I fear the laborious task of creating handwritten notes is becoming a lost art. Penmanship used to be such an important part of early education where little fingers with big fat pencils practiced making perfect loopy tails all slanted in the same direction. (And if you couldn’t do that you were urged to consider becoming a doctor where illegible scrawl was the norm, or a pharmacist highly skilled in interpreting all kinds of erratic scribbling.)
We used to write personal little thank you notes, birthday wishes, congratulations, holiday hellos, sent by snail mail, often with photos enclosed. Now we zip off e-mails with attachments. Or send a text message, or post it on Facebook. It’s easier, and it takes less time. But it’s somehow less personal too.
You’d think the list making queen would get a clue and start using the Notes app on her I-Phone instead of doodling on scraps of paper and then wondering where they went. But old habits die-hard. I am also a stationery junkie. I dearly love my gel pens and fancy note pads that have a magnet glued to the back so they can be stuck up on the fridge. Of course they’re never actually there because I take them somewhere else to write on them and then they have this weird habit of going missing.
I also have spiral bound notebooks where I keep important passwords and numbers and ID’s that have mysteriously vacated my brain. I’ve been smart enough to keep these more or less in the same place, by my computer, because they’re completely useless anywhere else. And hopefully completely useless if somebody picked them up and leafed through them because I’ve been cunningly cryptic about what all these doodles mean. (Considering that my son figured out my password and W’s for both our laptops in under 30 seconds, perhaps we’re not as enigmatic as we think.)
Handwritten journals and diaries are now blogs. It’s so much faster to type than to write. More legible. Fewer spelling errors. No erasers or scratching out involved. Thesaurus and Dictionary and Google and Wikipedia at your fingertips. No burning of incriminating evidence required. Just hit the delete button and it’s all magically gone.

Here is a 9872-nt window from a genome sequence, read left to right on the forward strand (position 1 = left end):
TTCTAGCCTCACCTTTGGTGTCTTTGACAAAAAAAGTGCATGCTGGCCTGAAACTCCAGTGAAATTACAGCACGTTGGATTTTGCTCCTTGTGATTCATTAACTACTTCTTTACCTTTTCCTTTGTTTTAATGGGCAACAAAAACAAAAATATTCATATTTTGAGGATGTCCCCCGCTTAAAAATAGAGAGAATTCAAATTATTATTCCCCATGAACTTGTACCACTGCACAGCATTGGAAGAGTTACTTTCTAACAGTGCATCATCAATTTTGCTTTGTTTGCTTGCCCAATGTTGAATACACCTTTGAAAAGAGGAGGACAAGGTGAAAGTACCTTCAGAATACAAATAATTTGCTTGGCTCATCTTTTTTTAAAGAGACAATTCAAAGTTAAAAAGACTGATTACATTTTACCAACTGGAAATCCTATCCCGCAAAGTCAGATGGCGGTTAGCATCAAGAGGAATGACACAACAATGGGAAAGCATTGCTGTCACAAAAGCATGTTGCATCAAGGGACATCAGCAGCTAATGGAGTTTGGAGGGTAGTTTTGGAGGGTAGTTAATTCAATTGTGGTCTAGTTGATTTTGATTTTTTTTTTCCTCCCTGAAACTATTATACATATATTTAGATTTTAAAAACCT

Pen and paper was my first love though. I don’t want to completely give up on notes. We don’t have electronic files at work and still record patient files on paper and put them in neatly labeled file folders. Often my writing looks like hell. (I guess I should have been a doctor.) When I take my time it can be beautiful, even if what I’m writing down isn’t so much. “Warned patient to reduce contact lens wearing time” (WD PT < CL WT) written in sky blue gel pen in fat little capital letters. Because I’m a big fan of short forms. Like PITA which you would not like to see on your file if you knew it meant pain in the ass.
Well I’m not going to let you in on any more of my record keeping secrets. What was the question again? Oh yeah – I suppose I prefer my keyboard for most things. If I’d tried to hand write this entire post it probably would have killed me, never mind that I’d still be writing it at midnight tonight. Digital is the way to go if you want quantity and speed. And accuracy. Even doctors have realized this and now their prescriptions are zipped electronically up to the front desk to be printed and picked up on the way out. Pharmacists have either sighed with relief or cursed how boring their jobs have become.
I think it will be a very sad day when post-it notes go digital. Not sure how that will happen but I assume it’s only a matter of time. Sticky notes and a liquid ink pen can keep me happily occupied for a long time. Electronic doodles are going to take over soon enough. Brush up on that scribbling and graffiti before it goes the way of the cave drawing and we all forget what the point was and why it was so much fun.